As violence falls in Iraq, cemetery workers feel the pinch(via Best of the Web)
By Jay Price and Qasim Zein
NAJAF, Iraq — At what's believed to be the world's largest cemetery, where Shiite Muslims aspire to be buried and millions already have been, business isn't good.
A drop in violence around Iraq has cut burials in the huge Wadi al Salam cemetery here by at least one-third in the past six months, and that's cut the pay of thousands of workers who make their living digging graves, washing corpses or selling burial shrouds.
Few people have a better sense of the death rate in Iraq ."I always think of the increasing and decreasing of the dead," said Sameer Shaaban, 23, one of more than 100 workers who specialize in ceremonially washing the corpses. "People want more and more money, and I am one of them, but most of the workers in this field don't talk frankly, because they wish for more coffins, to earn more and more." . . .
The sights and smells of working with the bodies, particularly those torn by war, are hardly pleasant, but it becomes a mundane job like any other, said Jawad Abuseba, 40.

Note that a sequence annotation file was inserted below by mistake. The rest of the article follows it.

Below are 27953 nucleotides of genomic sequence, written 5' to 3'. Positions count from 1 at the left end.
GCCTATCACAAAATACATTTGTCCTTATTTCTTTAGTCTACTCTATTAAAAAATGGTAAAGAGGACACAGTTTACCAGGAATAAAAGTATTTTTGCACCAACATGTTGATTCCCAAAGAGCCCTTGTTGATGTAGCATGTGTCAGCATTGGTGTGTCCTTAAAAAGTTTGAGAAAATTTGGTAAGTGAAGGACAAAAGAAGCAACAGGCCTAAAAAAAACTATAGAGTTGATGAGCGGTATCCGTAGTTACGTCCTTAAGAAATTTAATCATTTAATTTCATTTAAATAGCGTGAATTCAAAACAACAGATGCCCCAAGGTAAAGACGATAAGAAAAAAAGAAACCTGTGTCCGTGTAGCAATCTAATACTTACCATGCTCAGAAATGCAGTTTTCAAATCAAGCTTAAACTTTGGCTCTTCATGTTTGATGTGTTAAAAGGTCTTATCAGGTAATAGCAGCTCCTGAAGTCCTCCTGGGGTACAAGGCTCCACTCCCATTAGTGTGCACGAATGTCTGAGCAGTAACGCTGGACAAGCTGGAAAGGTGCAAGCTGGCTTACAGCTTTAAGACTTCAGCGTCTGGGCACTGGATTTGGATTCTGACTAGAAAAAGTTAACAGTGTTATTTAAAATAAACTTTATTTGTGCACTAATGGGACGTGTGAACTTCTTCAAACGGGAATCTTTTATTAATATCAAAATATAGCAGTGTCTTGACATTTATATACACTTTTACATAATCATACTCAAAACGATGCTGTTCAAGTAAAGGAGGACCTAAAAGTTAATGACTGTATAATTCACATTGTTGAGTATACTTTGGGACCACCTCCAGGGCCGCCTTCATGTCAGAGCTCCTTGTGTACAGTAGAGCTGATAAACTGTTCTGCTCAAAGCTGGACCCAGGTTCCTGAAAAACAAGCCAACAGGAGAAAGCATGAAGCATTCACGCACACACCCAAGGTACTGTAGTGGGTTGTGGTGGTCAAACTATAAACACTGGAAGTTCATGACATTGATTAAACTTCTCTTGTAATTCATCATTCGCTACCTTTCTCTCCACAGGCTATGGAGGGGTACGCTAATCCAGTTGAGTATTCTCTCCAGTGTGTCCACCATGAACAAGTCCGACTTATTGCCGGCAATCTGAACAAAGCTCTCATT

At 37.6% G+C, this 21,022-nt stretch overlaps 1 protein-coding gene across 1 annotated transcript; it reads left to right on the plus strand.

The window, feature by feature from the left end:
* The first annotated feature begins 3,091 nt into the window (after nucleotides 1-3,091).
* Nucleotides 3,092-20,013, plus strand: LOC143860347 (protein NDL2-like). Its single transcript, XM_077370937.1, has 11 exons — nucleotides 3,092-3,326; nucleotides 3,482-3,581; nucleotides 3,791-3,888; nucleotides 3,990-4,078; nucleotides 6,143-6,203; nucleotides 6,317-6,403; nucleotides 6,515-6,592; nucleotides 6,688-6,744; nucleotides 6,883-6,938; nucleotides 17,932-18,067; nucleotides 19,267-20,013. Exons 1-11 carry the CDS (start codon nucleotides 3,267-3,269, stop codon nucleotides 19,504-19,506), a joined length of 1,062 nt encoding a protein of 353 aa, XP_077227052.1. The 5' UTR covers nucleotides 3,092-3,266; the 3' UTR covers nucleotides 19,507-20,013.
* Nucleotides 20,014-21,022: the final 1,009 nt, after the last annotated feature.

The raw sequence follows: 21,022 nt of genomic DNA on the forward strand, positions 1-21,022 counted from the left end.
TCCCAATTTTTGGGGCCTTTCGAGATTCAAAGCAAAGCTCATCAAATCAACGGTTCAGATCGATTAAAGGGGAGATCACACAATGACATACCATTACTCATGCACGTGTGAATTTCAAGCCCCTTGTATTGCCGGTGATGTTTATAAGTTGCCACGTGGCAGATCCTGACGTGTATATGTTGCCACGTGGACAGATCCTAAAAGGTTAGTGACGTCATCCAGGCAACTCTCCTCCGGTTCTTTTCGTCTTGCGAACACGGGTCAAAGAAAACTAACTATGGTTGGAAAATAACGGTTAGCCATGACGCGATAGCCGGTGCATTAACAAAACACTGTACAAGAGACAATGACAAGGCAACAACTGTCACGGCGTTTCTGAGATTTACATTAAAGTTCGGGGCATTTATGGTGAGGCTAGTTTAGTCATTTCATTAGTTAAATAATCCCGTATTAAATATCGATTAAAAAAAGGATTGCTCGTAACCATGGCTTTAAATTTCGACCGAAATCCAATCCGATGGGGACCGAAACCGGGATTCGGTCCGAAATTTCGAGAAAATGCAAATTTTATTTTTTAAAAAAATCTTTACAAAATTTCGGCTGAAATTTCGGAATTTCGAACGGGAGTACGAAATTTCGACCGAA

His family has dug graves for more than 300 years, he said. His hands are thick with calluses after 22 years of digging with a shovel, basket and pickaxe. With their nails torn and their skin gray, his hands look as though they're dead, too.
"There is nothing beautiful in this career, but I cannot do any another job," Abuseba said.
Saturday, December 15, 2007
Headline of the Year Candidate
Wednesday, I complained that the media was spiking Iraq stories, to avoid conceding the turn-around in stability and security. Not so fast: a reader pointed to a defiant two-month old article sniffing out those disadvantaged by peace. The headline and story ran in the McClatchy Newspapers on October 16th: